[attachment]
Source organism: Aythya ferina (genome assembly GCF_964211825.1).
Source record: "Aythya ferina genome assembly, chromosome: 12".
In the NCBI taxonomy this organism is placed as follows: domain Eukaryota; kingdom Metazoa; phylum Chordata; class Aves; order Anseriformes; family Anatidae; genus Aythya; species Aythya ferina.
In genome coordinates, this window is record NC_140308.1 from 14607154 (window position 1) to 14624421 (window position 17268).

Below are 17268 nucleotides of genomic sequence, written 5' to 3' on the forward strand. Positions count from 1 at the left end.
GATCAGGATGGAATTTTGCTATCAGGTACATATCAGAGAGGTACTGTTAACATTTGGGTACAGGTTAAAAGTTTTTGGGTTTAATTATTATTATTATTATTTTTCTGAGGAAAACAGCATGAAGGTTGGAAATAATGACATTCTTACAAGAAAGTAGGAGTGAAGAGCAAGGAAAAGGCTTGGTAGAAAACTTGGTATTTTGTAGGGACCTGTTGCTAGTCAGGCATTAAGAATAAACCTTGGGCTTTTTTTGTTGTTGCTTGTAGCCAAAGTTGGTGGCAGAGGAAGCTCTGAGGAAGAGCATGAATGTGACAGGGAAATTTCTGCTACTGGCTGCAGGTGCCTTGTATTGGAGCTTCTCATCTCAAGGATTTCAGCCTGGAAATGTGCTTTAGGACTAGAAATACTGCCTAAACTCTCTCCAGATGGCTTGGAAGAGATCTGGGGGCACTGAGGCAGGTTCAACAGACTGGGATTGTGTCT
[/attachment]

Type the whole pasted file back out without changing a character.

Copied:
Source organism: Aythya ferina (genome assembly GCF_964211825.1).
Source record: "Aythya ferina genome assembly, chromosome: 12".
In the NCBI taxonomy this organism is placed as follows: domain Eukaryota; kingdom Metazoa; phylum Chordata; class Aves; order Anseriformes; family Anatidae; genus Aythya; species Aythya ferina.
In genome coordinates, this window is record NC_140308.1 from 14607154 (window position 1) to 14624421 (window position 17268).

Below are 17268 nucleotides of genomic sequence, written 5' to 3' on the forward strand. Positions count from 1 at the left end.
GATCAGGATGGAATTTTGCTATCAGGTACATATCAGAGAGGTACTGTTAACATTTGGGTACAGGTTAAAAGTTTTTGGGTTTAATTATTATTATTATTATTTTTCTGAGGAAAACAGCATGAAGGTTGGAAATAATGACATTCTTACAAGAAAGTAGGAGTGAAGAGCAAGGAAAAGGCTTGGTAGAAAACTTGGTATTTTGTAGGGACCTGTTGCTAGTCAGGCATTAAGAATAAACCTTGGGCTTTTTTTGTTGTTGCTTGTAGCCAAAGTTGGTGGCAGAGGAAGCTCTGAGGAAGAGCATGAATGTGACAGGGAAATTTCTGCTACTGGCTGCAGGTGCCTTGTATTGGAGCTTCTCATCTCAAGGATTTCAGCCTGGAAATGTGCTTTAGGACTAGAAATACTGCCTAAACTCTCTCCAGATGGCTTGGAAGAGATCTGGGGGCACTGAGGCAGGTTCAACAGACTGGGATTGTGTCT